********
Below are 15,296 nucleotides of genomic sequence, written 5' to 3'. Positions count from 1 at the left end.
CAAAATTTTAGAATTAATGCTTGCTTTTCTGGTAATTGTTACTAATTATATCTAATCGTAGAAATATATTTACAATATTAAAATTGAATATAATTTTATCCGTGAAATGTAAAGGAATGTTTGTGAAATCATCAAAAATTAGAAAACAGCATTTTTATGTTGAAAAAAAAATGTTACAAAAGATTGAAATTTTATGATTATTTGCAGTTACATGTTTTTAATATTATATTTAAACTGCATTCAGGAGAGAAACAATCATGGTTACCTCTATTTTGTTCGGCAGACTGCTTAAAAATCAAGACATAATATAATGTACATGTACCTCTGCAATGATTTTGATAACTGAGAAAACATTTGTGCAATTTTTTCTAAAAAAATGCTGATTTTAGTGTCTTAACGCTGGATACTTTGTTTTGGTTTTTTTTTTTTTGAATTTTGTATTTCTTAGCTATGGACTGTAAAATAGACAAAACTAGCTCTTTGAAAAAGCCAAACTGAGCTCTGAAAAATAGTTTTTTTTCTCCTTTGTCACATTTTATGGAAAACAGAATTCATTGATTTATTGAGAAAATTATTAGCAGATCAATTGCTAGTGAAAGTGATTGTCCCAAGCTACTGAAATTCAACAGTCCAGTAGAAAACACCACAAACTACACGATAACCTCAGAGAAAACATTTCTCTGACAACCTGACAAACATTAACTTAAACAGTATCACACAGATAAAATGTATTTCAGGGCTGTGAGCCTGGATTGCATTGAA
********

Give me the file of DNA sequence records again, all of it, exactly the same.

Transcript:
Below are 15,296 nucleotides of genomic sequence, written 5' to 3'. Positions count from 1 at the left end.
CAAAATTTTAGAATTAATGCTTGCTTTTCTGGTAATTGTTACTAATTATATCTAATCGTAGAAATATATTTACAATATTAAAATTGAATATAATTTTATCCGTGAAATGTAAAGGAATGTTTGTGAAATCATCAAAAATTAGAAAACAGCATTTTTATGTTGAAAAAAAAATGTTACAAAAGATTGAAATTTTATGATTATTTGCAGTTACATGTTTTTAATATTATATTTAAACTGCATTCAGGAGAGAAACAATCATGGTTACCTCTATTTTGTTCGGCAGACTGCTTAAAAATCAAGACATAATATAATGTACATGTACCTCTGCAATGATTTTGATAACTGAGAAAACATTTGTGCAATTTTTTCTAAAAAAATGCTGATTTTAGTGTCTTAACGCTGGATACTTTGTTTTGGTTTTTTTTTTTTTGAATTTTGTATTTCTTAGCTATGGACTGTAAAATAGACAAAACTAGCTCTTTGAAAAAGCCAAACTGAGCTCTGAAAAATAGTTTTTTTTCTCCTTTGTCACATTTTATGGAAAACAGAATTCATTGATTTATTGAGAAAATTATTAGCAGATCAATTGCTAGTGAAAGTGATTGTCCCAAGCTACTGAAATTCAACAGTCCAGTAGAAAACACCACAAACTACACGATAACCTCAGAGAAAACATTTCTCTGACAACCTGACAAACATTAACTTAAACAGTATCACACAGATAAAATGTATTTCAGGGCTGTGAGCCTGGATTGCATTGAA